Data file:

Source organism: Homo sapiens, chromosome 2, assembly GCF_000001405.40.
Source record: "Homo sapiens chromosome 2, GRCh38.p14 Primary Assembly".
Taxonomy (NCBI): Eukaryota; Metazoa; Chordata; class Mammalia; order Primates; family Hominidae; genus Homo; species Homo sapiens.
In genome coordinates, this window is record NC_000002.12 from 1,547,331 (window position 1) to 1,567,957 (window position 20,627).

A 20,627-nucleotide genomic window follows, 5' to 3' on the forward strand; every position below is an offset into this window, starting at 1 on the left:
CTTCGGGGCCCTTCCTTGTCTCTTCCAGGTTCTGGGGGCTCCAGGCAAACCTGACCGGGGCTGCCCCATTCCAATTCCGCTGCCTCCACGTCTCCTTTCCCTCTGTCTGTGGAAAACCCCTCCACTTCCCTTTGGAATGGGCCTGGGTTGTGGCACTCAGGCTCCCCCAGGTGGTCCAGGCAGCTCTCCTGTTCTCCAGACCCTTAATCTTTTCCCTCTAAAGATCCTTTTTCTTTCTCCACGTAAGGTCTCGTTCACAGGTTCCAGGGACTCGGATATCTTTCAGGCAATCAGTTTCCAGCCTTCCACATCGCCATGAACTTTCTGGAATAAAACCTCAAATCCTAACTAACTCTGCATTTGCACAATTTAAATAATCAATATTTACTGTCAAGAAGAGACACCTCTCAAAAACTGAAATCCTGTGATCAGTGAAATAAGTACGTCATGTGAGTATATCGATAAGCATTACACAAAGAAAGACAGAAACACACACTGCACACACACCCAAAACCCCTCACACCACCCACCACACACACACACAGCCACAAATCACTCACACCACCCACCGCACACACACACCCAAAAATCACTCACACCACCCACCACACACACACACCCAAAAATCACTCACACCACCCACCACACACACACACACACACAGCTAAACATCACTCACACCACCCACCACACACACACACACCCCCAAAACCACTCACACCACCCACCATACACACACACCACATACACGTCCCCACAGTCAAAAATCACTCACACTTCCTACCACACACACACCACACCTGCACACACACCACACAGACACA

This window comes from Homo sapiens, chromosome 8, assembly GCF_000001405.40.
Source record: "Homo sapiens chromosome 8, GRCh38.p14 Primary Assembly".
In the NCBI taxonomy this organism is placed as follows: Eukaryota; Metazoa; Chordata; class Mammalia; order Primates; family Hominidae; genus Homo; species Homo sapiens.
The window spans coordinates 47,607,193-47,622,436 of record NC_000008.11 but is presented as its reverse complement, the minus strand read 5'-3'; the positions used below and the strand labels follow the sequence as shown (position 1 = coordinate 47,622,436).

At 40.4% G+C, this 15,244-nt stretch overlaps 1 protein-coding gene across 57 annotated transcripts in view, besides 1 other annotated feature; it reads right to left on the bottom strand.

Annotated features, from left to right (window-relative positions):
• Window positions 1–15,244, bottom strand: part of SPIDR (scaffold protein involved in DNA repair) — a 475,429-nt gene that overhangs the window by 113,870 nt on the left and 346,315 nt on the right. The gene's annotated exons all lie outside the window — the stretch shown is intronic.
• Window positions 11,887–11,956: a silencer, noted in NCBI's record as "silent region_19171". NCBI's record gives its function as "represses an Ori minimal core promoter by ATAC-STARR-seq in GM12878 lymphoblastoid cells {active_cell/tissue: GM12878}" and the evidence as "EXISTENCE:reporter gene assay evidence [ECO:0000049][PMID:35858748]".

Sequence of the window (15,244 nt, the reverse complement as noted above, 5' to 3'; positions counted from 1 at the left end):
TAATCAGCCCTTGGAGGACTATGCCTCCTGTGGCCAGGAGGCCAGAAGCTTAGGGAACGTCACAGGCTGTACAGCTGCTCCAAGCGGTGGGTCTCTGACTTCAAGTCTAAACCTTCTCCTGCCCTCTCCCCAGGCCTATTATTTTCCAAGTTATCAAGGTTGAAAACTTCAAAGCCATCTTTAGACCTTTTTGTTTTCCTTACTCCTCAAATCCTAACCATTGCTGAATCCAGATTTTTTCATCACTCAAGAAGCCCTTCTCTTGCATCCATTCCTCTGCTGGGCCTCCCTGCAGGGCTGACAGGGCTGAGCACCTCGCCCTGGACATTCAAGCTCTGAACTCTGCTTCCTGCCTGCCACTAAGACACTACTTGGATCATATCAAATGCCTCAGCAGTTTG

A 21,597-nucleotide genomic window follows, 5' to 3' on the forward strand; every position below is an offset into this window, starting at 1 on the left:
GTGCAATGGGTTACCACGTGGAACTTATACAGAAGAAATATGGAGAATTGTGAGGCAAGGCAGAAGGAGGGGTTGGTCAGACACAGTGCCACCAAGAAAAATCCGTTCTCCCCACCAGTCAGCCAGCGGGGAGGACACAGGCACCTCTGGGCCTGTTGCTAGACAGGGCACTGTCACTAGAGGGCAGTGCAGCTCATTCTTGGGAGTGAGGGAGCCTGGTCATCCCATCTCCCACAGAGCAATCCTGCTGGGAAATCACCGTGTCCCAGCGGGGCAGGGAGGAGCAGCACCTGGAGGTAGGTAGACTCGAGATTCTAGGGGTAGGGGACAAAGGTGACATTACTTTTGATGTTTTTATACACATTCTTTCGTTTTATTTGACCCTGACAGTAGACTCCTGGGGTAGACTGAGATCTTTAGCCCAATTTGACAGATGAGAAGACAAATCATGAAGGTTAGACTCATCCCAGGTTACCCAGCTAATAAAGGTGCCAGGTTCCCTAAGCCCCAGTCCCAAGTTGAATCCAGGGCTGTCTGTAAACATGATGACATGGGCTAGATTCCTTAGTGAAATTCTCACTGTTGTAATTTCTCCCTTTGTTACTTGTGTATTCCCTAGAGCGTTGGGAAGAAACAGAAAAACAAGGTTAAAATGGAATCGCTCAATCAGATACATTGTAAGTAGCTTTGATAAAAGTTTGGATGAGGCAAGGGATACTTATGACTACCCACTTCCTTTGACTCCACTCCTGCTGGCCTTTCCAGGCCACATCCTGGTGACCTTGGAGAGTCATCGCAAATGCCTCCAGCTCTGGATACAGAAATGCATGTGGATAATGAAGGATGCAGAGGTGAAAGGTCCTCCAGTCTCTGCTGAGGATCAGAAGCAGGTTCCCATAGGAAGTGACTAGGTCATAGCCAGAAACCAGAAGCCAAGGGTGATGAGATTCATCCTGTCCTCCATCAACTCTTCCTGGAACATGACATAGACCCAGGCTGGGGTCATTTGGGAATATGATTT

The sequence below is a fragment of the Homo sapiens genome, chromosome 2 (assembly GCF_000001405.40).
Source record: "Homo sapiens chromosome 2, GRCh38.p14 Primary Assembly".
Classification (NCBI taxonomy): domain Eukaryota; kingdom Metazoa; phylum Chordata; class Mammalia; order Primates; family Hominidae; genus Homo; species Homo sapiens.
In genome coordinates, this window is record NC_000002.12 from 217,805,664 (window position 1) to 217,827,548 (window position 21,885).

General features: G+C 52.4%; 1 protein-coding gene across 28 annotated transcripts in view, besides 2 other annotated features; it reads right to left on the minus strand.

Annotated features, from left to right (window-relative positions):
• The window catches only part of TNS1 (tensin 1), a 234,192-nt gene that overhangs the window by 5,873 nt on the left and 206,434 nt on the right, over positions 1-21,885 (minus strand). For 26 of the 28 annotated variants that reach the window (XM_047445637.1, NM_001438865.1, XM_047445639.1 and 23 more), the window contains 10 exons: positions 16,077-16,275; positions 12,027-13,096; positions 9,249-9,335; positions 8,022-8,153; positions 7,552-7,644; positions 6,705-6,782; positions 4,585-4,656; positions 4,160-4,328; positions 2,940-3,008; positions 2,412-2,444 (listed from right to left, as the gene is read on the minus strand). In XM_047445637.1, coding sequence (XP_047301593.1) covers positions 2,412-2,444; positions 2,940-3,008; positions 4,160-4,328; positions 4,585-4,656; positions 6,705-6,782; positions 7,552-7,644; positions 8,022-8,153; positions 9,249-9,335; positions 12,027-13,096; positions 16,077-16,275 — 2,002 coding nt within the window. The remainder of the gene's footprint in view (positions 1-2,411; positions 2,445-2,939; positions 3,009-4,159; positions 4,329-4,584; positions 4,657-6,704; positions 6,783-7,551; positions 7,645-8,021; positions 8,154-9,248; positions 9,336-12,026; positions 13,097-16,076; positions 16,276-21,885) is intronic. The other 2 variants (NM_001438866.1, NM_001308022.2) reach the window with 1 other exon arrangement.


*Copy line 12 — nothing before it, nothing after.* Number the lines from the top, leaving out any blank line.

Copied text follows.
Annotated features, from left to right (window-relative positions):